PERSONAL EXPERIENCE AND THE EVALUATION OF PARTICIPATORY INSTRUMENTS IN SPANISH CITIES
Article first published online: 15 FEB 2013
© 2013 John Wiley & Sons Ltd.
Volume 91, Issue 3, pages 616–631, September 2013
How to Cite
FONT, J. and NAVARRO, C. (2013), PERSONAL EXPERIENCE AND THE EVALUATION OF PARTICIPATORY INSTRUMENTS IN SPANISH CITIES. Public Administration, 91: 616–631. doi: 10.1111/j.1467-9299.2012.02106.x
- Issue published online: 17 SEP 2013
- Article first published online: 15 FEB 2013
- Manuscript Accepted: 22 JUL 2012
- Manuscript Revised: 16 JUL 2012
- Manuscript Received: 21 FEB 2011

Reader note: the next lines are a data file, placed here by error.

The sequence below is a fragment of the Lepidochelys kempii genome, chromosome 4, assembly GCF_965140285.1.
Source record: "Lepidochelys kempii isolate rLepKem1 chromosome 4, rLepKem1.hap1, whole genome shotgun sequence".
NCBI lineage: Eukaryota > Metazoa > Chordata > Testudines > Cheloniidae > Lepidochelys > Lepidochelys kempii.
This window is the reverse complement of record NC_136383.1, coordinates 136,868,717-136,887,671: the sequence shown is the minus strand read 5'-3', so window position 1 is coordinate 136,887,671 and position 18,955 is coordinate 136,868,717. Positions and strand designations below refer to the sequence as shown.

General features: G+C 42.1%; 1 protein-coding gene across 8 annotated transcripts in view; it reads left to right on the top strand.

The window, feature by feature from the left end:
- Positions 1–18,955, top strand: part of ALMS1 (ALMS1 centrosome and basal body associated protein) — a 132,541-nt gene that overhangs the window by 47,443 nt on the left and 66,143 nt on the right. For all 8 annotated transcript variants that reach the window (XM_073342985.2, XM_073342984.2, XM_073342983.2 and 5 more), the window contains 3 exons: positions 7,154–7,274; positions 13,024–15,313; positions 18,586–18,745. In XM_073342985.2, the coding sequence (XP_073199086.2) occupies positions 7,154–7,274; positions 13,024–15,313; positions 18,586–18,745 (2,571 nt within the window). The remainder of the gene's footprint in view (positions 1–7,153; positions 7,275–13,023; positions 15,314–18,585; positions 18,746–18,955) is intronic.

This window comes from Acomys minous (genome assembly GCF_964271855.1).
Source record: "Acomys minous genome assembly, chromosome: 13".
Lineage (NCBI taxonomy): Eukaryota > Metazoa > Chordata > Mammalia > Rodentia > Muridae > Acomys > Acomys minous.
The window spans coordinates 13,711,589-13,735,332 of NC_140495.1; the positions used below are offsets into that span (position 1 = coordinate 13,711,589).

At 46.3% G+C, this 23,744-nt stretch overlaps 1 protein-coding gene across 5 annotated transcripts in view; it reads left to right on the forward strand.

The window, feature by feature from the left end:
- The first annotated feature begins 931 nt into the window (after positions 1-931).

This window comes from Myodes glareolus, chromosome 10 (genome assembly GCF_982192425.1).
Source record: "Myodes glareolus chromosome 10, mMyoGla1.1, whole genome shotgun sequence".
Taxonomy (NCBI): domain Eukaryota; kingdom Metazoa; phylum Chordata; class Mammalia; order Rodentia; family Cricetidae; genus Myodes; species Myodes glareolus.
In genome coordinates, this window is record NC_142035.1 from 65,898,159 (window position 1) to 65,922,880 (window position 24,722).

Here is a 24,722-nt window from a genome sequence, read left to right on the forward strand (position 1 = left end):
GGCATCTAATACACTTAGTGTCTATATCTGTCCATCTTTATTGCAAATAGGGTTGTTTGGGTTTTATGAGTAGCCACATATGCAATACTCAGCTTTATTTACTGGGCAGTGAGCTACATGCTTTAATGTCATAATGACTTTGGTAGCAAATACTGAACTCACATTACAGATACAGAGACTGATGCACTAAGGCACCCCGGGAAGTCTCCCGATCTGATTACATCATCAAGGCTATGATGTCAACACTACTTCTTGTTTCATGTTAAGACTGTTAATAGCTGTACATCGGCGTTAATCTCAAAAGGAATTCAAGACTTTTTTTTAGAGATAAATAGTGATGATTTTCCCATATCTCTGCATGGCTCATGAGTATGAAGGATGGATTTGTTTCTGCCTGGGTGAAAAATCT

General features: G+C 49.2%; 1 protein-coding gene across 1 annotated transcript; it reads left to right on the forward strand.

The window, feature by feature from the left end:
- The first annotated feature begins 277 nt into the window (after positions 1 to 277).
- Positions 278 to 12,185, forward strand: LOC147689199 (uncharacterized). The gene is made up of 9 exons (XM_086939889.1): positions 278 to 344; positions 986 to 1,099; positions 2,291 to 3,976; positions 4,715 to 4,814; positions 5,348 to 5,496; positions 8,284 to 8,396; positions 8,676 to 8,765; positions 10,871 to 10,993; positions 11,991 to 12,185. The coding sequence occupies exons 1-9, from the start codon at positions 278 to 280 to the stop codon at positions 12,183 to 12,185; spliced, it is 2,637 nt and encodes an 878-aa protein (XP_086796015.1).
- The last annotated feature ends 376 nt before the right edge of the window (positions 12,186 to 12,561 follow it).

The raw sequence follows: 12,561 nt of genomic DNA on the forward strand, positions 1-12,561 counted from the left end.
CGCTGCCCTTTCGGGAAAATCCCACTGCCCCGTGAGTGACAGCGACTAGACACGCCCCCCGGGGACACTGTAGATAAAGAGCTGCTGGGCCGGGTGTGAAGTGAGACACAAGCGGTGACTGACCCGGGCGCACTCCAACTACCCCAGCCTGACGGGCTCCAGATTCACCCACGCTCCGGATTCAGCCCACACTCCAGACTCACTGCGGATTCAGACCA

The article examines the role that personal experience with participatory mechanisms plays in the explanation of the perceived efficacy of these instruments. The first part demonstrates that , contrary to most expectations, citizens who have direct experience with these processes have a more negative evaluation of their performance. Where does this frustration effect come from? The second part analyzes three potential explanations of why this pattern emerges: (1) overly high prior expectations; (2) the existence of an underdeveloped institutional participatory context; and (3) the design of participatory mechanisms. We use a public opinion survey representative of the Spanish adult population living in medium sized cities to test these hypotheses. Results show that participants' overly high expectations are not crucial. On the other hand, people who live in more participatory cities and those who participate in individually based mechanisms do not feel the same disappointment with participatory experiences.